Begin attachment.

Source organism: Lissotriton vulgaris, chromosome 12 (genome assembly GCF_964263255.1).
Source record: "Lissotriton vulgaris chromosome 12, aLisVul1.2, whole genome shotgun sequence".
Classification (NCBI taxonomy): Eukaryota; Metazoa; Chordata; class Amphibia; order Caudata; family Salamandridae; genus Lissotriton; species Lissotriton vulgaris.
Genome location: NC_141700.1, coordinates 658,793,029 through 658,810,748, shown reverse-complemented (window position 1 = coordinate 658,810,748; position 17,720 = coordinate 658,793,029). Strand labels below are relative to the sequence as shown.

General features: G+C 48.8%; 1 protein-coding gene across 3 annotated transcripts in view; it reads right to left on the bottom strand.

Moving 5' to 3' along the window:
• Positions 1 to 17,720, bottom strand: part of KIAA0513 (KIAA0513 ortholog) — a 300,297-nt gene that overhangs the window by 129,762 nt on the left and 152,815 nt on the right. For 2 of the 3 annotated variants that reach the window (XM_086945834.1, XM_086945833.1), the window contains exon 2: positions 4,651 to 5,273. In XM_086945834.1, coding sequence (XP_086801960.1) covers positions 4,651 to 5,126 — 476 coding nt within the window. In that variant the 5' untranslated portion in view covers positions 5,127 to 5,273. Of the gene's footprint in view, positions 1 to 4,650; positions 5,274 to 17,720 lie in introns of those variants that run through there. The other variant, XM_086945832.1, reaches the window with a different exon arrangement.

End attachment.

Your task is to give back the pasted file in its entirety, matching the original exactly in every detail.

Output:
Source organism: Lissotriton vulgaris, chromosome 12 (genome assembly GCF_964263255.1).
Source record: "Lissotriton vulgaris chromosome 12, aLisVul1.2, whole genome shotgun sequence".
Classification (NCBI taxonomy): Eukaryota; Metazoa; Chordata; class Amphibia; order Caudata; family Salamandridae; genus Lissotriton; species Lissotriton vulgaris.
Genome location: NC_141700.1, coordinates 658,793,029 through 658,810,748, shown reverse-complemented (window position 1 = coordinate 658,810,748; position 17,720 = coordinate 658,793,029). Strand labels below are relative to the sequence as shown.

General features: G+C 48.8%; 1 protein-coding gene across 3 annotated transcripts in view; it reads right to left on the bottom strand.

Moving 5' to 3' along the window:
• Positions 1 to 17,720, bottom strand: part of KIAA0513 (KIAA0513 ortholog) — a 300,297-nt gene that overhangs the window by 129,762 nt on the left and 152,815 nt on the right. For 2 of the 3 annotated variants that reach the window (XM_086945834.1, XM_086945833.1), the window contains exon 2: positions 4,651 to 5,273. In XM_086945834.1, coding sequence (XP_086801960.1) covers positions 4,651 to 5,126 — 476 coding nt within the window. In that variant the 5' untranslated portion in view covers positions 5,127 to 5,273. Of the gene's footprint in view, positions 1 to 4,650; positions 5,274 to 17,720 lie in introns of those variants that run through there. The other variant, XM_086945832.1, reaches the window with a different exon arrangement.